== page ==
Playing with Light and Structure


130906 (1)

There aren’t many times when I’m visiting a new place where I allow myself the time to see what’s around me.  I look at things but I need time to actually see them without distraction.  My visit to Fort Knox on the Penobscot river last Friday allowed me that time.  I had gone to the state park with the intention of going to the observatory at the top of the new bridge.  In order to do so you had to buy a ticket to the state park (a brilliant move on the part of the state of Maine I might add).  After making my expected trip to the top of the tower and looking at an exquisite view on a pristine, blue sky morning I began to photograph the shapes around me, not just the landscape.


The bridge is an amazing structure.  I have to admit it was shocking to see in some respects, it looks so out of place in its modern design as you come around the corner on Route 1 and it seems to appear out of nowhere.  From the river it is stunning.  The sun on the water reflecting sparkling circles on the concrete above.

I had a few hours at Fort Knox State Park and for nostalgic reasons I figured I’d take a look around the fort. Old forts anywhere were always in our vacationing itinerary when I was a kid and I remember this one being a pretty good one.  I was more than pleasantly surprised.

IMAG0936The fort is continually being restored and maintained but is a very large complex of earth, granite and brick.  And the light . . . oh, the light.  This was one of the first hallway/tunnels I walked into and it took my breath away.

IMAG0927I continued to walk through tunnels with slits for windows letting the morning sunlight in.  I thought about the thousands upon thousand of feet that had walked across these brick floors from the Revolution on.

IMAG0943It’s difficult to think of something constructed so beautifully as being fully armed in preparation for defense from attack.

130906 (2)I played with the light for a few hours and walked around really in awe.

IMAG0951This was really the highlight of my time away.  It was quiet, I saw four people while I was there. I was allowed a few hours of solitude where I could just soak in morning light on arches.  Where I could allow my mind to imagine living here in anticipation of a fight to protect what I felt was mine.  Waiting, waiting, waiting.  I don’t believe a battle was ever fought here.

I can only speak for myself but photography like this is a very private, personal thing for me.  Of all the creative endeavors over the weekend this was really my favorite.  Most people around me don’t understand the need to be alone in order to be creative, to see what is in front of you.  I don’t know about you but there is just so much noise around all of the time – both visual and auditory.  Sometimes you just need to cloister yourself away in order to see, think and create.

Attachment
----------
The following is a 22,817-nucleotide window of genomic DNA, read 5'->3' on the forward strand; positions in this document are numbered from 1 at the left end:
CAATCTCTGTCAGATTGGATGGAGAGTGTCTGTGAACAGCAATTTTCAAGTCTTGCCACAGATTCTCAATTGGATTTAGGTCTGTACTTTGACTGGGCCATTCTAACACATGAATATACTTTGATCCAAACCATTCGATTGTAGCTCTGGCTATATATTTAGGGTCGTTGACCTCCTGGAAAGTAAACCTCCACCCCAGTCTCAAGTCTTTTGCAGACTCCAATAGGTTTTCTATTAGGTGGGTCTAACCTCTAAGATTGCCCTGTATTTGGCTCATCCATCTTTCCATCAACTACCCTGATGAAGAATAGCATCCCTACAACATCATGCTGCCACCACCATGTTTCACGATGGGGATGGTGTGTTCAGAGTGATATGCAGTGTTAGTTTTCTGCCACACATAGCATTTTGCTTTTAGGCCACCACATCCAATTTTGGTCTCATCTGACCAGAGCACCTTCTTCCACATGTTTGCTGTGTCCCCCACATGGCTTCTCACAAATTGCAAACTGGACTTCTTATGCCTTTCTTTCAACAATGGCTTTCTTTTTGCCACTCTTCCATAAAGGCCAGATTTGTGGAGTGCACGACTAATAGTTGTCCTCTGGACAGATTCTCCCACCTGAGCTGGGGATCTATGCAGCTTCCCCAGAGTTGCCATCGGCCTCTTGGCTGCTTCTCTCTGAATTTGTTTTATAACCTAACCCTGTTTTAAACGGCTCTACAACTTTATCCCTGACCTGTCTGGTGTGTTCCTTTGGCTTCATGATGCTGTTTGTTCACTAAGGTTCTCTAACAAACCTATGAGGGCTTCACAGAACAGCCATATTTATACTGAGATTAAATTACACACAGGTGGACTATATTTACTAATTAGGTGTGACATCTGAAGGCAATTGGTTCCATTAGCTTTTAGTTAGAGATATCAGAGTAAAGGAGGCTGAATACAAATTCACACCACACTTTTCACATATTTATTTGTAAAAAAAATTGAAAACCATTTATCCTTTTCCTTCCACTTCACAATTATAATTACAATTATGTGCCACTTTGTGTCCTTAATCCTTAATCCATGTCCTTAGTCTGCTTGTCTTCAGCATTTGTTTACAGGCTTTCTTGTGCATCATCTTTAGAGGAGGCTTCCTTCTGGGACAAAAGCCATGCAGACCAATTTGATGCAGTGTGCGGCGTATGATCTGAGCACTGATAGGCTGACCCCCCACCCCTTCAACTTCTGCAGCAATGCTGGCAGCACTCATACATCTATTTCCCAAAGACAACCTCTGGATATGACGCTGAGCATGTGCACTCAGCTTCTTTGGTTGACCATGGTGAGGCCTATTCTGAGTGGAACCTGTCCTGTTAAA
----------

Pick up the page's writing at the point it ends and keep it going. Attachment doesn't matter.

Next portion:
Weaving Wednesday 7

130514 Weaving (1)

Pam, our instructor, lashing a warp for a Navajo rug.

I left early yesterday thinking that with an extra hour I would be able to finish threading it and possibly sley the reed.  Ahhhh, the best laid plans.  Last week when I started threading my warp I was on fire.  Everything went in order, no mistakes, perfection.  I only had time to thread the first half so with the extra time I figured this should be easy.  I threaded, rethreaded and threaded again the last half of that warp.  Three hours into it I had 25 to 30 threads left over at the end.  Count, count, count, rethread, count, count count, thread again, still wrong, ugh.  Sometimes your head is in the game, sometimes it’s not, last night it definitely was not.  I got there at 5:00 and by 8:30 I had the reed on ready to start that but really didn’t have enough time so it will be waiting for me next week.  Bummer.

When I first arrived at the studio I went around and took a few photographs of the other weaving projects going on.  It’s all fascinating to me and there is just so much you can do (although the just gives me weaving ADD).  Since my loom looks almost exactly the way it did last week I’ll share some of the other weaving – without description since I’m not sure of the proper terminology.

130514 Weaving (4)

I have my class on Tuesday evenings so there are only a couple of other women that I actually weave with.

130514 Weaving (3)

We do have weaving “theory” classes once a month where all of Pam’s students get together to learn about drafting, structure and color. Now I can put the names and projects with the faces.

130514 Weaving (2)

It has been an amazing experience playing with these women who are all at different places in their weaving education.

130514 Weaving (5)

All of the weavers that I have met are very generous people.  They are open, honest and giving.  It’s like going to therapy every week.  We are all around the same age with wildly diverse backgrounds but we come together to create beautiful things.  You see everyone’s tastes are so different in their color choices or even their projects.  Pam steers people in the direction of their capabilities and gives direction when needed.  She encourages each of us to work on our own so when we leave we can go home, warp our own looms and weave without her assistance. It’s nice to know that she’s only a phone call away though, I’m not all grown up yet.

130514 Weaving (6) The photo above is of a double weave rug (I know this much).  It is one of the most stunning things I have ever seen.  Makes me think a rug is in my future.